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Livio Zucca is now selling the sexehexes at his site.  He has a contest on his page on polyforms.
William Waite has many interesting polyform puzzles he cuts from wood, in particular the Interlace Circle and Mixed Angle puzzles.
Mira Vicher has enumerated the polystrips.  Both the 13 hexastrips and 30 heptastrips make rectangles.
Clifford Pickover has put together a nice puzzle at  There are some group theory aspects to this which should make complete analysis easy.
Andrew Clarke enumerated all possible ways to remove half a triangle from the pentiamonds, with restrictions.  It turns out that the truncated pyramid has a unique solution.  Can you find it?

Mark Michell once needed to make a set of pentominoes with a simple saw.  What is the smallest piece of wood he could have used?  He has put together a page on the solution.  One obvious new question: what is the smallest piece of wood need to make the 12 hexiamonds?

A list of the 1494 solutions for fitting the 14 tetratans into a certain shape is presented here. has some of the links I'm missing.

Here's how to pack the octominoes:

A page on polyform tilings is here.

Patrick Hamlyn has come up with an insanely difficult puzzle, which I might produce with some sort of prize. I have Patrick's solution for this puzzle locked in my desk.  If I make cubic hexomino sets, they'll come in a cube with the pieces in three colors.  A similar, simpler puzzle with fifteen pieces is the threecolor puzzle (also with assistance from Patrick Hamlyn).  Rearrange the pieces of the image to form another rectangle with no two pieces of the same color touching each other.  No-one has solve that one, so I offer a hint: the whole solution was constructed around X.

Hamlyn's Challenge -- make a 12x18 rectangle so that no two pieces of the same color touch each other.

Has anyone explored the polyforms made with solidly connected coins?  The following diagram shows one way that coins can be stacked.  Imagine another layer with 3 coins on top.  How many different ways can 4 coins be glued together with face to face contact.  Can any interesting figures be made with complete or partial sets of tetracoins?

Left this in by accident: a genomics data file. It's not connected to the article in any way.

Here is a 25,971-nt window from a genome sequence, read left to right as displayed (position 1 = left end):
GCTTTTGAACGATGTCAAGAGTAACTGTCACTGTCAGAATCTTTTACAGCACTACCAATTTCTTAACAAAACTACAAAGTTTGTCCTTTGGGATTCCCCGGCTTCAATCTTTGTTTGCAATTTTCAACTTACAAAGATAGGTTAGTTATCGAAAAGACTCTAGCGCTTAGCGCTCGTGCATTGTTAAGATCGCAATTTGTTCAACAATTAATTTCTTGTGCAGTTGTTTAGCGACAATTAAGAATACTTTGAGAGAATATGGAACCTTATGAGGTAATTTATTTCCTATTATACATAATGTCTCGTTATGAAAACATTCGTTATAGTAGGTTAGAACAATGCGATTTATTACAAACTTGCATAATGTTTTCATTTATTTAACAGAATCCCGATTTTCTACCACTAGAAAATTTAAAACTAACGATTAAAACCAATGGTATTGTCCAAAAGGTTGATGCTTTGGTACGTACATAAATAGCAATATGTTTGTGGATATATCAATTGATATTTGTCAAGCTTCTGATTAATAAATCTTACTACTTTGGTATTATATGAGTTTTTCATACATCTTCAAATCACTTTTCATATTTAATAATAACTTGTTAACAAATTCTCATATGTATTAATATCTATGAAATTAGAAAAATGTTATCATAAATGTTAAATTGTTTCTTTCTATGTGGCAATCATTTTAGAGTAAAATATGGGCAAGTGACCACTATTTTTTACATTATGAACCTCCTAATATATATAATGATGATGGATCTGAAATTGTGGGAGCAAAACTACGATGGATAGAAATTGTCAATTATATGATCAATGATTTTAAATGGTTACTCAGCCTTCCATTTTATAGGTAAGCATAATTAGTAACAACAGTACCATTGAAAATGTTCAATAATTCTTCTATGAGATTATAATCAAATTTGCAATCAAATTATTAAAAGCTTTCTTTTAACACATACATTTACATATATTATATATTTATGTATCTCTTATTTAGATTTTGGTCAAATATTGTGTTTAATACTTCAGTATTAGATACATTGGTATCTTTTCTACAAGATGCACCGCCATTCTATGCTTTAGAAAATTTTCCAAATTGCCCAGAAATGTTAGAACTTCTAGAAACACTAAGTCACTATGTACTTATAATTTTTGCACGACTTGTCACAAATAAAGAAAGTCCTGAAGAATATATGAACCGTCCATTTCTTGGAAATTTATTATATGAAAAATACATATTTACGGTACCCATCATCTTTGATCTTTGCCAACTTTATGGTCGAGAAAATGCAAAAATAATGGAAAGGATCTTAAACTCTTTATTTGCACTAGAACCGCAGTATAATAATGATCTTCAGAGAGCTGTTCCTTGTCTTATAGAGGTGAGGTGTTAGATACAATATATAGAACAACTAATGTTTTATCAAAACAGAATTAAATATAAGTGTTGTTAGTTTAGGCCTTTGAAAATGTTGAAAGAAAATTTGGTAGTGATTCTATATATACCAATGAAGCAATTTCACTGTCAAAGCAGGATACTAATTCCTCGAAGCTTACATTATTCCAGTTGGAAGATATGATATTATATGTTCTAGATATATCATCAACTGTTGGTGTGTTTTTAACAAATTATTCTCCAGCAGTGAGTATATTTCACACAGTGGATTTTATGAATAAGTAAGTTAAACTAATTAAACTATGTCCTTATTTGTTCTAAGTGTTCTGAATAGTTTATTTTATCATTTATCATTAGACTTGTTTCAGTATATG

Ali Muñiz sent me a letter asking about 2-colored tetrominoes.  It turns out this is very similar to Fill-Agree by Kadon Enterprises.  That set shows all twenty ways to put two holes into a tetromino.  If you also look at 0, 1, 3, and 4 holes, it turns out there are 54 possible pieces.  Is it possible to make 6 simultaneous 6x6 squares with 18 holes going all the way through? Ali Muniz, by the way, has  a page devoted to polyomino covering problems.

Thinking more on Fill-Agree by Kadon Enterprises, I asked Michael Reid about all the ways one could drill a hole through a solid L tromino. Start with the tromino, pick any two faces, then connect them with a tunnel. Should these be tunneled polyominoes?  Spelunkinoes?  Anyway, he found 34 of them eliminating rotations and reflections; and 49 eliminating rotations only.  I'm in the process of checking these numbers.  Parity seems to rule out a single closed path, but an open path seems possible.  Can the 49 holey L-trominoes pack into a 3x7x7 box with a single path?  Can 48 of them pack into a 4x6x6 box with a single path?  The set could be put together by drilling 147 cubes and gluing them together.

He found 9 solid tunneled dominoes (8 if reflections are eliminated), and managed to pack them into a 2x3x3 block with a continuous path.  It's a nice simple puzzle.  Here is his solution.

Henri Picciotto has used polyforms in the classroom for ahile now.  He's built a page for them here.  He's also one of the authors of an upcoming Zome book, and occasionally makes fiendish cryptic crosswords.  Henri asked me to cut sets of the Polyarcs.  I likely will, soon.

A polyomino is a figure made of solidly connected squares.  There is 1 omino (a square), 1 domino, 2 triominoes, 5 tetrominoes, 12 pentominoes, 35 hexominoes, 108 heptominoes, 369 octominoes.  Kadon Enterprises sells all of these sets.  Diagrams of everything are available at their site.

From from Geometry Catalog from Nasco (1-800-558-9595), you can get TB16756T -- 1000 1cm cubes ($20).  Perfect for exploring cubic packing problems.

Some nice polyomino sites include the following....

Gerard's Universal Polyomino Solver has a nice Java applet for solving Pentomino problems.

The Combinatorial Object Server contains a program that will list n-ominoes, and also has a pentomino solving program.

The Pentomino Fuzion Page has programs for pentominoes and hexominoes.

Miroslav Vicher's site has several pages of polyform solutions.

Michael Keller's World Game Review has several issues devoted to polyforms

Rodolfo Kurchan's Puzzle Fun is a magazine devoted to polyforms.

The 26 tridominoes, and a 12 domino figure which contains them all

There are 26 ways to put 3 dominoes together.  Dick Saunders Jr calls them (CAT, CRANKSHAFT, PANCAKES, MAN, LEDGE, HOCKEY, PANTS, CALF, TRIP, WAITER, THUMBTACK, SEAT, TOENAIL, TOUCH TOES, BASEBALL, PROPELLER, HATCHET, MAILBOX, ACHILLES, CROSSING GUARD, CARROT COINS, RECORD PLAYER, and SIT).  Rodolfo Kurchan has found a 12-domino solution that contains all 26 combinations.  Is there a good method for solving problems of this type?  Write me.  In the meantime, I've launched a $500 contest for the Chaos Tiles.

Related to Polyominoes are the Polyiamonds.